Arthrogryposis is a rare condition present at birth that causes contracture (permanent stiffening) of a joint. Muscles and joints affected by arthrogryposis do not develop normally and are stiff and inflexible. Affected joints are often in the arms and legs, but this condition can also happen in the skull, facial bones or spine. When only some of the joints of the arm or leg are involved, especially the hands and feet, this type is called distal arthrogryposis. There are currently more than 300 known genetic abnormalities associated with arthrogryposis.
If you or your child’s pediatrician is worried your child has a form of arthrogryposis, the experts at Children’s Healthcare of Atlanta can help. Our leading clinicians provide specialized, tailored and comprehensive care for patients who have arthrogryposis.
Common signs of arthrogryposis include:
- Two or more joints that are limited in motion
- Loss of the skin creases over the joints, especially the knees, elbows and fingers
- Difficulty moving joints
- Bones above or below the affected joints that appear curved or bowed
- Delayed motor movement
What causes arthrogryposis?
The true cause of arthrogryposis is unknown, especially since it’s associated with so many different genetic mutations. It is thought that some types of arthrogryposis may be caused by reduced fetal movement in the womb. What are the types of arthrogryposis?
What are the types of arthrogryposis?
Arthrogryposis multiplex congenita (AMC), also called amyoplasia, is the most common type of arthrogryposis. It describes a condition in which there are multiple contractures affecting the upper and lower limbs in fairly characteristic patterns.
Signs of AMC include the following:
- Muscles are less developed.
- Joints are stiff on many parts of the body, both in the arms and legs.
- The back and the jaw might also be affected.
- There might be muscle weakness.
AMC is non-progressive, which means more of the body’s joints won’t develop arthrogryposis, but the existing contractures can worsen over time, especially without treatment. There are a number of potential causes of arthrogryposis multiplex congenita, which tend to be grouped into three categories.
Distal arthrogryposis describes several distinct congenital syndromes that are related by the commonality of congenital contractures affecting the hands and/or feet. This type of arthrogryposis sometimes runs in families and is associated with facial differences.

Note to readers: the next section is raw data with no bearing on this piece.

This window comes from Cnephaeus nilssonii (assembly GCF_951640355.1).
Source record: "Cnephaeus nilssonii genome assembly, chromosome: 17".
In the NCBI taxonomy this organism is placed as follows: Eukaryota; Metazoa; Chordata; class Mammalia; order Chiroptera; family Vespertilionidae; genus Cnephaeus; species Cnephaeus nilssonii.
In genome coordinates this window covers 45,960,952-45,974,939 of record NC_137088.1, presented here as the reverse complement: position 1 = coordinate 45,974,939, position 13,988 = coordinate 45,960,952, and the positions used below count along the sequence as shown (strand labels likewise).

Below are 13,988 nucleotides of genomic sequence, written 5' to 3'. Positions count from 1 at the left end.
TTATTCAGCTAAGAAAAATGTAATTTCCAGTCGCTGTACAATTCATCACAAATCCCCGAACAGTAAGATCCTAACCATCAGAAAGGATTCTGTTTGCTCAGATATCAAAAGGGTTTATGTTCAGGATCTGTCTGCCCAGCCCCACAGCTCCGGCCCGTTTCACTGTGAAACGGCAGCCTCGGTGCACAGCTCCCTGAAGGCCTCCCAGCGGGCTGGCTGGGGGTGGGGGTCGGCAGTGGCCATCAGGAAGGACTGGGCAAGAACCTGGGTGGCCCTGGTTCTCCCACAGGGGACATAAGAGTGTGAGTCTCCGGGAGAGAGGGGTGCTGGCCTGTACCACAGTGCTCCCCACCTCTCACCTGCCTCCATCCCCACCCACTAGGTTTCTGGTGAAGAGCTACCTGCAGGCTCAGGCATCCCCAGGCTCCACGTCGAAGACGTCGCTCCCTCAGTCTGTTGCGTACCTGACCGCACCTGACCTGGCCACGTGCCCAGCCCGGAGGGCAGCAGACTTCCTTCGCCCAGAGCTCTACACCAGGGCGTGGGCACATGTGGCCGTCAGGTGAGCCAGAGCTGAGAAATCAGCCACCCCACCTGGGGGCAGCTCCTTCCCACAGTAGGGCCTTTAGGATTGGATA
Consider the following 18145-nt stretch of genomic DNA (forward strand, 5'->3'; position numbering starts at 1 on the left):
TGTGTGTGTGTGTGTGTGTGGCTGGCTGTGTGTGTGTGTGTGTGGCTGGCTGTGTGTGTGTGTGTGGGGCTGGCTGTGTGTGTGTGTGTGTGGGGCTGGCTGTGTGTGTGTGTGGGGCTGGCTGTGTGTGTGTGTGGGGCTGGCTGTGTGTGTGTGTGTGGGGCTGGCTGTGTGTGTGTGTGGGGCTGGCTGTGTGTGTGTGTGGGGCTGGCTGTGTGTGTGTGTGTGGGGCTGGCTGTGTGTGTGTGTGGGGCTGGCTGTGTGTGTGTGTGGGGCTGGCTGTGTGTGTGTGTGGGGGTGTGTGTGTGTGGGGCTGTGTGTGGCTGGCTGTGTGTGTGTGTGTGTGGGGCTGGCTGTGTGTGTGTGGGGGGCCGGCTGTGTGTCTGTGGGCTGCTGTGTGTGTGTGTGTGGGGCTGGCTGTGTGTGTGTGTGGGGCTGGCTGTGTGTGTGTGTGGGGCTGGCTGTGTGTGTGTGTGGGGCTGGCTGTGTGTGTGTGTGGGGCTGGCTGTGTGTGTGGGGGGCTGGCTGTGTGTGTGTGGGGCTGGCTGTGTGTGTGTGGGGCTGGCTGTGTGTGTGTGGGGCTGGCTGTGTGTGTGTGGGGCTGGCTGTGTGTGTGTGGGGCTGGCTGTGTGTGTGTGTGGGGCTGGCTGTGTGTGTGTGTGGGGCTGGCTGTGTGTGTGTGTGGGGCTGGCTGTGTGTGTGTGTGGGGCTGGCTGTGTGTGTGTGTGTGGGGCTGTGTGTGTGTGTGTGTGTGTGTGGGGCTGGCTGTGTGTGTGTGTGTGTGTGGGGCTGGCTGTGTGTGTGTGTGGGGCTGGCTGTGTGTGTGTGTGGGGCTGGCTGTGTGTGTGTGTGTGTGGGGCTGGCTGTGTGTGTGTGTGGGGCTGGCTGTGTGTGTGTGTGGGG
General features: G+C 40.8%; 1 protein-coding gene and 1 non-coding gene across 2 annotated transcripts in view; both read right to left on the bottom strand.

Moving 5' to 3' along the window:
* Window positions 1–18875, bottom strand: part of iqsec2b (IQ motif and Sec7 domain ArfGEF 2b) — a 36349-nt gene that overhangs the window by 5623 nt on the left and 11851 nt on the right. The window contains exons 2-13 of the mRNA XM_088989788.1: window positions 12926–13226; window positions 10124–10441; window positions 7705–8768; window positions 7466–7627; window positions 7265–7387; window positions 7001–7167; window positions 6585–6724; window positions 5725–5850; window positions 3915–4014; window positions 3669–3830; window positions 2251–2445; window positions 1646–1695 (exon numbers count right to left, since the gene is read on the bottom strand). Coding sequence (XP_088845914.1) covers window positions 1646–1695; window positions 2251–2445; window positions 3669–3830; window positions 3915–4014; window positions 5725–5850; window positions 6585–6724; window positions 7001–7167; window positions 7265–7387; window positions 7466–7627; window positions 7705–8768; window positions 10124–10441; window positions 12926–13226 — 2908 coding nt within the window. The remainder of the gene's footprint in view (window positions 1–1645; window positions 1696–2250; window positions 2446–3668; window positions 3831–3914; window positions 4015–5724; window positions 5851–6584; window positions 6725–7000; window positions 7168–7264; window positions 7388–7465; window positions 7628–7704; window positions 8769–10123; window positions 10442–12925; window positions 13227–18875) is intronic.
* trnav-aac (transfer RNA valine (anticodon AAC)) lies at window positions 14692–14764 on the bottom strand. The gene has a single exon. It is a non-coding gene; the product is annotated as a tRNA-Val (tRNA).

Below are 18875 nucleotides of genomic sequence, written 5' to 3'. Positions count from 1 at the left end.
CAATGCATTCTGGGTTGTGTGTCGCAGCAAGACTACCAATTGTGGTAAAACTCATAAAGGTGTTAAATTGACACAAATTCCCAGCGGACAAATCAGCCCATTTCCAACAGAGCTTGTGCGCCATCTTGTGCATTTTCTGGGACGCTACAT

With syndromic arthrogryposis, there are a multitude of congenital syndromes and neurological conditions of which multiple joint contractures are a part. It affects muscles and joints similar to other types of arthrogryposis and sometimes affects vital organs as well, leading to breathing and speech challenges. Parents may also experience challenges with feeding infants.
If you suspect your child has a type or arthrogryposis, you should take him to a specialist as soon as possible. At Children’s, our providers use several types of tests and a physical exam to determine whether your child has arthrogryposis.
These tests may include:
- CT scan
- Electromyogram and nerve conduction velocity (EMG/NCV)
- Genetic testing
- Muscle biopsy
- Range-of-motion testing
- Muscle testing
Diagnosis of arthrogryposis during pregnancy
Sometimes, arthrogryposis will be detected during a regular prenatal ultrasound. If this is the case, we offer prenatal consultation appointments with mothers. We recommend scheduling an appointment as soon as possible. Early intervention and treatment can mean a more positive outcome for your baby.
Treating arthrogryposis often requires a collaborative effort among several specialties. The main goal is to get muscles and joints moving more normally. Physical therapy and occupational therapy are critical to gaining range of motion. Splinting and casting may be used by physical and occupational therapists to help stretch joints and align bones.
Nonsurgical treatments may include:
- Occupational therapy
- Physical therapy
- Speech therapy
- Assistive technology
Sometimes, surgery may be recommended to help with movement if physical therapy has not improved function enough. Our team helps assess each patient to determine if surgery can help with function.
Common surgical treatments of arthrogryposis are:
- Joint procedures
- Joint releases to loosen stiff joints that therapy cannot
- Open reduction to fix a dislocated or misshapen joint
- Muscle and tendon procedures
- Muscle and tendon lengthening to improve joint releases
- Tenotomy to release tight tendons
- Tendon transfer to create active mobility in a joint that is mobile but weak
- Bone procedures
- Osteotomy to realign bones or joints that are bent or twisted
Our pediatric-trained professionals work together to deliver care to pediatric patients with arthrogryposis. Our team includes:
Under 18? Why Your Teen Needs a Pediatric Orthopedic Specialist
Your teen may think she’s all grown up, but her bones tell a different story. A pediatric orthopedist understands growing bones and can help them heal.